Transcript for Kerry Washington, Brigitte Amiri on ‘The Fight’ and ACLU Reproductive Freedom Project
So Kerry, you're producing this documentary about the aclu. How did this idea come to you? I do want to say -- I think it's important to say that the aclu has sued every single president in the history of this country, Republican or Democrat, that they are in the business of protecting the rights of all people, but I will say it was seven days into the trump administration, and he enacted the Muslim ban, and a lot of us thought, okay. It's begun, right? Like, this thing that we were afraid of, this attack on civil rights and civil liberties, it's here now, and what are we going to do? And I was glued to the television watching the crowds, you know, out in front of the federal courthouse in Brooklyn, and out walk the aclu lawyers and they announce their victory, and I just thought, this is it, like, these are our real life avengers. They're going to be on the ground defending civil rights and civil liberties. Who is going to be with them? Who is going to follow them around with cameras to capture these epic battles? Luckily for me, these extraordinary film makers were having the exact same idea, and we came together to make the film together, and it's history. Wonderful. Well, I thought it was fantastic as well, and Brigitte, you are fantastic. So counselor, in the documentary you are fighting for the rights of a 17-year-old refugee that you call Jane doe. You say she was pregnant after being raped and was being refused an abortion by the trump administration's office of refugee resettlement. How did you first hear about the story of Jane doe and other because she isn't the only one, and was she finally able to get cared for? Yes, and thank you so much for having me, and thank you for the kind words, and to Kerry for all her amazing work on the film. So we heard about these young women that we represented through a number of sources, including anonymous tips and dedicated advocates on the ground, and that's an important point I want to make even though I'm the one in the film on this case, that there's a huge team of people both at the aclu and other organizations across the country that were helping these young women, and I'm so grateful for that, but most importantly I'm in awe of the bravery and courage of Jane doe who stood up to the trump administration when they told her that she wouldn't be allowed to leave the shelter for any abortion-related appointment, and she was able to get the abortion that she had decided to have after weeks of a court battle. She was pushed further into her pregnancy, not knowing if she would be forced to carry her pregnancy to term against her will, waiting for word from a court in Washington, D.C. To see if she would be allowed to obtain the abortion. Luckily she did, and the other young women that we represented did, and Jane doe went on to carry on the case as a class action to make sure that this didn't happen to other people like her. You do incredible work. Brigitte, in the documentary, we also see the aclu come under fire, severe criticism after they fought for the right of the white nationalists to hold a rally in charlottesville, Virginia in 2017. As we know, it turned violent and people were hurt. White nationalists were using hate speech. What is the difference between free speech and hate speech, and why do you think the aclu should protect hate speech, if you do? So the constitution prohibits the government from suppressing speech, even speech we don't if we start to suppress hate speech, who decides that? Is it you or the government, and as David Cole talks about in the documentary, do we want the government really to be the arbitrator of what is allowed particularly under this administration? The harder case as the film shows is what cases will be aclu take? Those are robust and respectful conversations as you see in the film, and there isn't a one size fits all approach, and we are continuing to have those discussions, and it really is on a case by case basis how we move forward. We learn from the charlottesville experience, and we have this dialogue in the organization. Kerry, I was telling our producer that I should have worked for the aclu instead of the justice department, but what are you hoping that people, especially young people, take away from watching the stories in the documentary? That was my immediate takeaway. Yeah. Well, I think there's so much hope in the film, you know, I mean, I say it all the time, but they really are real life avengers. They are superheroes for justice, and I think when you watch the film, you realize that, wow. When I wake up in the morning and I don't know what to be more stressed about, the attack on abortion rights, the attack on lgbtq rights, the attack on black bodies by police, the attack on immigrants' rights, there's so much to be anxious about, the aclu is in the trenches on every single one of those battles, and so seeing them in action really fills you with hope. I think it's so inspiring and I hope it inspires a whole new generation of young lawyers to pursue justice and civil rights work, and I hope it inspires all of us to say, well, I don't have a law degree, but what do I what can I give? Can I make phone calls? Can I volunteer? Can I drive people to the polls to protect the right to vote? Can I make sure I fill out my census or call ten friends to fill out theirs? Can I bake cookies and sell them and send that money to the aclu? Like, no matter who you are, you can give in some way to this fight, and I think the film really inspires people to do that and helps you ask of yourself what you can do. Absolutely, and you ladies are angels and you're fighting the good fight, and thank goodness for the aclu. Thanks to Kerry Washington and Brigitte Amiri. "The fight" is being released on video and demand today. We'll be right back. Dissolve it with Nurtec: The only quick-dissolve treatment for migraine attacks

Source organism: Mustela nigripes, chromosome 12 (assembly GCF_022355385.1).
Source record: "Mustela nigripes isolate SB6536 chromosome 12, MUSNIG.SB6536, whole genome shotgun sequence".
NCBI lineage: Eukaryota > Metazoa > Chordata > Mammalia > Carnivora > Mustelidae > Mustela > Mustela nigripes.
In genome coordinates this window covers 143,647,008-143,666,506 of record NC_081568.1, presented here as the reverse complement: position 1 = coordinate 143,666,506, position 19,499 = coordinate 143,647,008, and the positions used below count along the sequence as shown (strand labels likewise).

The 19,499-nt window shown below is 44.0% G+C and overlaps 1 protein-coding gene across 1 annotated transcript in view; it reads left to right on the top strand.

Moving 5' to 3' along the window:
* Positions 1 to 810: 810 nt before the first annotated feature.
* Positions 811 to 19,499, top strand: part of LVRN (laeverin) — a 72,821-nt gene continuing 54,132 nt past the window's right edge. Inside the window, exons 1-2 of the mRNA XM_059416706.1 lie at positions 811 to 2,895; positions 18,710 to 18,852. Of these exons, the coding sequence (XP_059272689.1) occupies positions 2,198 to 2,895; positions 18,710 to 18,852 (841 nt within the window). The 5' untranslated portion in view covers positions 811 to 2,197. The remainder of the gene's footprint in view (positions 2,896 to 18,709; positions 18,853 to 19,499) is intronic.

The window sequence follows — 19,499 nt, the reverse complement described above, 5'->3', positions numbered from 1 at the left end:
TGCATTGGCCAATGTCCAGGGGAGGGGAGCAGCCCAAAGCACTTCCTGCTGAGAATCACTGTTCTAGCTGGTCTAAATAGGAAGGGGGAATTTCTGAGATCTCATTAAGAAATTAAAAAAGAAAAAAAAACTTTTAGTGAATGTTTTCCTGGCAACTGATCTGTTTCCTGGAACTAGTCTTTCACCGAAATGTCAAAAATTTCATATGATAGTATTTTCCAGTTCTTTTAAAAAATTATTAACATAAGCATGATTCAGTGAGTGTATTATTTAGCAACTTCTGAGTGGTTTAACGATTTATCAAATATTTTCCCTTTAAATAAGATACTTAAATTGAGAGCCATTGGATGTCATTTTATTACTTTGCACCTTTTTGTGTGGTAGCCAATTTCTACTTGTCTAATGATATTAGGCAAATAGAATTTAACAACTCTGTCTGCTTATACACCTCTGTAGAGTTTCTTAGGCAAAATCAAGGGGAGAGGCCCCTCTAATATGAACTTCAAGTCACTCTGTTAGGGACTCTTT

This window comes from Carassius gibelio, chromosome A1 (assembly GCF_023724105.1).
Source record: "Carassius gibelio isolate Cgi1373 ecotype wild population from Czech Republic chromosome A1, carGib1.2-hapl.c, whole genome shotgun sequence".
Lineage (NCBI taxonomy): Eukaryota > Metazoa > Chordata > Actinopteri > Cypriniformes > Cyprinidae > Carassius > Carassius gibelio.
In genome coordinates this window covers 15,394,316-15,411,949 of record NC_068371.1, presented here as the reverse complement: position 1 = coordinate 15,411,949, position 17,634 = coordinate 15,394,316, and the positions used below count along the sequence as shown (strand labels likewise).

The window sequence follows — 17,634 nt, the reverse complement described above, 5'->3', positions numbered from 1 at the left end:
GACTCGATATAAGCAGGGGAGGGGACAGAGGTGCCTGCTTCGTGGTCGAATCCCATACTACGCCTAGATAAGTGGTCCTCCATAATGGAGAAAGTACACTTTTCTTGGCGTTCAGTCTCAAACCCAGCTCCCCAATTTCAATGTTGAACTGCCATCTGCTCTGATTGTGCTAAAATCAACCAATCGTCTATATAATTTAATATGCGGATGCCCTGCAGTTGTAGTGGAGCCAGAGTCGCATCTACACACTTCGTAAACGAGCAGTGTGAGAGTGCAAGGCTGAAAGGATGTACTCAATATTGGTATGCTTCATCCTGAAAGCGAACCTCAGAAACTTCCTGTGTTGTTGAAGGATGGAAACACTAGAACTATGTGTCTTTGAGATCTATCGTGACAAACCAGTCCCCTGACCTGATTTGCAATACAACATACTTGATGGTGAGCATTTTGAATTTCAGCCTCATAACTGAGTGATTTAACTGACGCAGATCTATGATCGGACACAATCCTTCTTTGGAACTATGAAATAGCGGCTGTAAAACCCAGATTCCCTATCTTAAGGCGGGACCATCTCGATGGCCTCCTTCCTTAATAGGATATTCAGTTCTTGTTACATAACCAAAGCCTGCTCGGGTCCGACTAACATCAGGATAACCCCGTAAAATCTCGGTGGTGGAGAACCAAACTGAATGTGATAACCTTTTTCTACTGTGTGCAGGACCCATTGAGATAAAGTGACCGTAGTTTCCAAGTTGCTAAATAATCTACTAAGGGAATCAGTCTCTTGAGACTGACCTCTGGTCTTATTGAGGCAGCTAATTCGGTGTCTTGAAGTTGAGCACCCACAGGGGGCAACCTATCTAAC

This transcript has been automatically generated and may not be 100% accurate.